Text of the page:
Although....hmm....if the floor took out its own dropbox account and passed the password around to everyone, and the "console" (the term I'm using for whatever the interface is) could somehow know to link in to the right file, there'd be possibilities. All that would remain would be the chat components.
posted by Quisp Lover at 10:47 AM on December 15, 2010


Well you really need to explain what you mean when you say "a project view". I don't have any experience freelance coding but at a guess probably >$500 at least.
posted by d4nj450n at 10:55 AM on December 15, 2010


Google Wave could do a lot of this. Chat, collaboration, announcements, etc. I don't think there's a way to restrict the number of logins per computer, or limit the number of projects you could view at once, but for the rest of it, Wave might do the trick.
posted by specialagentwebb at 10:56 AM on December 15, 2010


IRC server. You can have different channels for different projects, an open chat one, and it facilitates private messaging and most clients do file transfers.
posted by mikeh at 10:57 AM on December 15, 2010


I say this with some experience:

Don't build anything specific. The entire "view only one project at a time, etc etc" thing is nice, but there's no reason this has to be one program/website and not just a couple off the shelf tools that they could use. I mean, a simple wiki would handle project tracking if it's just some guys doing fairly unstructured tasks.
posted by mikeh at 10:59 AM on December 15, 2010


Actually, Quisp Lover, what I was thinking of was simply creating a folder on a Dropbox account and sharing that with each person on the floor. Using that folder, they can all now freely share files and folders, videos, music, whatever. Then, for the project stuff (collaborative projects, group chat) you use Google Docs. Again, create a folder for the dorm floor and share it with the relevant parties. Each student will essentially only have one login, since you will have shared it with each of them exactly once. This is the system I use with my collaborators at school and it has worked marvelously for us. The fact that Google Talk also does video chat is a big bonus. Can't be working in the same room? No problem, just videoconference while you simultaneously edit the Google Doc and share image files over the Dropbox.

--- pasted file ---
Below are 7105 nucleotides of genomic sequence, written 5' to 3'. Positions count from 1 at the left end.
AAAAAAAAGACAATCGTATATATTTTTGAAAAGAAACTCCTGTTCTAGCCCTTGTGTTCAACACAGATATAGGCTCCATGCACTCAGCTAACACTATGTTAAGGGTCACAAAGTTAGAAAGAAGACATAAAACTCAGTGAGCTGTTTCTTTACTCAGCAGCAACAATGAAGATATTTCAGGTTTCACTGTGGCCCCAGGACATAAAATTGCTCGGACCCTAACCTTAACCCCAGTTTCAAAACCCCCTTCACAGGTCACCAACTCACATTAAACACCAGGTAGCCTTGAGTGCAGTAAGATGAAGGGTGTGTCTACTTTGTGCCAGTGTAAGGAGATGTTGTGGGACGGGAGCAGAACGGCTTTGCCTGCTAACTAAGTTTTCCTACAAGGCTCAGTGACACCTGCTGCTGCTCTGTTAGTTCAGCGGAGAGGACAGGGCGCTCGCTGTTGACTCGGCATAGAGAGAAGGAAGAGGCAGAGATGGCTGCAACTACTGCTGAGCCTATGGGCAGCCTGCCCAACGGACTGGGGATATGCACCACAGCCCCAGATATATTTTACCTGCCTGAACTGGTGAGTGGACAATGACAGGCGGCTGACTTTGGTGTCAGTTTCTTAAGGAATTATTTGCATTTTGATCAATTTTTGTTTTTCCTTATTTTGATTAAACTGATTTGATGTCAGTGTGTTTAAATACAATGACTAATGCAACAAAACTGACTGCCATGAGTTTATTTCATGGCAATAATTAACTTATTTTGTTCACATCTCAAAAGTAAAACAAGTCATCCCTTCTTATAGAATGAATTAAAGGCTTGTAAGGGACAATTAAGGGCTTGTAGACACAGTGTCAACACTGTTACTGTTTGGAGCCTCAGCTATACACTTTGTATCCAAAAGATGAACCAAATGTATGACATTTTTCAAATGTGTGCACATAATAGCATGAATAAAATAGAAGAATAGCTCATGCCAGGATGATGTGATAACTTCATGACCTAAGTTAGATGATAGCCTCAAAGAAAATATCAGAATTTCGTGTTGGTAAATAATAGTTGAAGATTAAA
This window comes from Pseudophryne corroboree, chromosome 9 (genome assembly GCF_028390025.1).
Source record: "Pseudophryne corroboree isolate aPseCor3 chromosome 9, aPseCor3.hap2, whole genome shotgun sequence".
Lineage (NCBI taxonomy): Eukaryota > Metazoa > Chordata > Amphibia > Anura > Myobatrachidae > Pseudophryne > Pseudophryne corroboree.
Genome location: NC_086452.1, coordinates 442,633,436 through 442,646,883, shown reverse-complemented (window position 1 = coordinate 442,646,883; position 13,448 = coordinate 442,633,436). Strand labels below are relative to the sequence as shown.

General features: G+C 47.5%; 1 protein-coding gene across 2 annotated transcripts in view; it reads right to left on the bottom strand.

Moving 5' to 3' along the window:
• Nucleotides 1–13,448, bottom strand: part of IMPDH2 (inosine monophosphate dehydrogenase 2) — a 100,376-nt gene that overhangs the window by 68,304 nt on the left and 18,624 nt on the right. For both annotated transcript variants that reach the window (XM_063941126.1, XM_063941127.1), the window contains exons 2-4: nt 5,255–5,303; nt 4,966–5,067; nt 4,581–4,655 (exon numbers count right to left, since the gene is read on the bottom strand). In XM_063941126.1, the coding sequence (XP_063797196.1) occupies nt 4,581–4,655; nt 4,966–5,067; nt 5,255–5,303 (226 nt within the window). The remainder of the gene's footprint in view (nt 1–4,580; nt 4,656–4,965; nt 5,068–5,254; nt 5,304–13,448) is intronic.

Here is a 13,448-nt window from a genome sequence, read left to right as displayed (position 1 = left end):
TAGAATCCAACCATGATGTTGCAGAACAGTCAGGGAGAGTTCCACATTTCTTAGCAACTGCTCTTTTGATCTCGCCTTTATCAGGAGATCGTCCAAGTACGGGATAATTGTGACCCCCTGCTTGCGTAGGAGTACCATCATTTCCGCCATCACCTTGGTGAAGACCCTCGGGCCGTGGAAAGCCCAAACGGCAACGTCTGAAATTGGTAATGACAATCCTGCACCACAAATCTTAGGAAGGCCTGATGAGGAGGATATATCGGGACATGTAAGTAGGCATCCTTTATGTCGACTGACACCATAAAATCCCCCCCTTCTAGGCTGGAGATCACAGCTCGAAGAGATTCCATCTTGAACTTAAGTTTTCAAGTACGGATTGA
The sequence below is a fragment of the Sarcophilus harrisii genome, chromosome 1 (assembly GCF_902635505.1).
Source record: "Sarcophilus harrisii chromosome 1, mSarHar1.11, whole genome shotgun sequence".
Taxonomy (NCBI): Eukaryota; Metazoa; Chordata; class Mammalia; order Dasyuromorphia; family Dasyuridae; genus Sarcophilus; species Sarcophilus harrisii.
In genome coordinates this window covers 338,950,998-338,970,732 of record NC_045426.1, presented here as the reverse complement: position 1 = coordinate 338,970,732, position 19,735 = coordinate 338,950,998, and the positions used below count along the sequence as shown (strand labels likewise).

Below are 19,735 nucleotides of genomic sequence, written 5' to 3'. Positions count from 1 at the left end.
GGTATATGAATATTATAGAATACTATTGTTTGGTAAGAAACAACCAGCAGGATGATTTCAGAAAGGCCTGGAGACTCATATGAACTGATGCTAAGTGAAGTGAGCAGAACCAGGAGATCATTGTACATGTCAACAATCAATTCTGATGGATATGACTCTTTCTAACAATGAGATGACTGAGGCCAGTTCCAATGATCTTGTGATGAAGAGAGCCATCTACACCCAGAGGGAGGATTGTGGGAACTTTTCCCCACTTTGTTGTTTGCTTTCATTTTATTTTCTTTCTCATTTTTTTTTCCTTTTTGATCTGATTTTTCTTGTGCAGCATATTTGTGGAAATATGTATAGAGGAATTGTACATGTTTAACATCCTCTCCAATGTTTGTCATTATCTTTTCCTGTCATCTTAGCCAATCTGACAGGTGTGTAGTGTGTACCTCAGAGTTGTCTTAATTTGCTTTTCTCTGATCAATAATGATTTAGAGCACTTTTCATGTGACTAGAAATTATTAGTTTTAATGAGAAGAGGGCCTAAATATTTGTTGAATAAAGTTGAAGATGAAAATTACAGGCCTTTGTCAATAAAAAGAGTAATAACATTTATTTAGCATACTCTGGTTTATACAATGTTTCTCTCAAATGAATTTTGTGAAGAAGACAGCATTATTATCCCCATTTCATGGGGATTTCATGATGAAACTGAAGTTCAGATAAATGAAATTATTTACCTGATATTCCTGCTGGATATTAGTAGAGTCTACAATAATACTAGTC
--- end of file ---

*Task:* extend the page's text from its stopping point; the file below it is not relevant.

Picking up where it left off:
posted by nzero at 11:06 AM on December 15, 2010


The various elements of Basecamp seem like they would be an effortless fit.
- Places to store stuff (docs, web content, photos, links, and so on) both privately and collaboratively,
- Real time internal chat, grouped by project if you wish,
- Shared projects with selective access,
- Individual logins and passwords and a variety of permissions,
- etc.

You just pay by the month and it's affordable, so the monthly cost split between dorm floor residents would be negligible.

I use it for my architecture firm and basically do what you want to do with it, my collaborations being with clients, contractors, suppliers, employees, etc. It's super simple to use. It's biggest selling point: It does fair number of things simply and very well. And it doesn't try to do everything for everybody.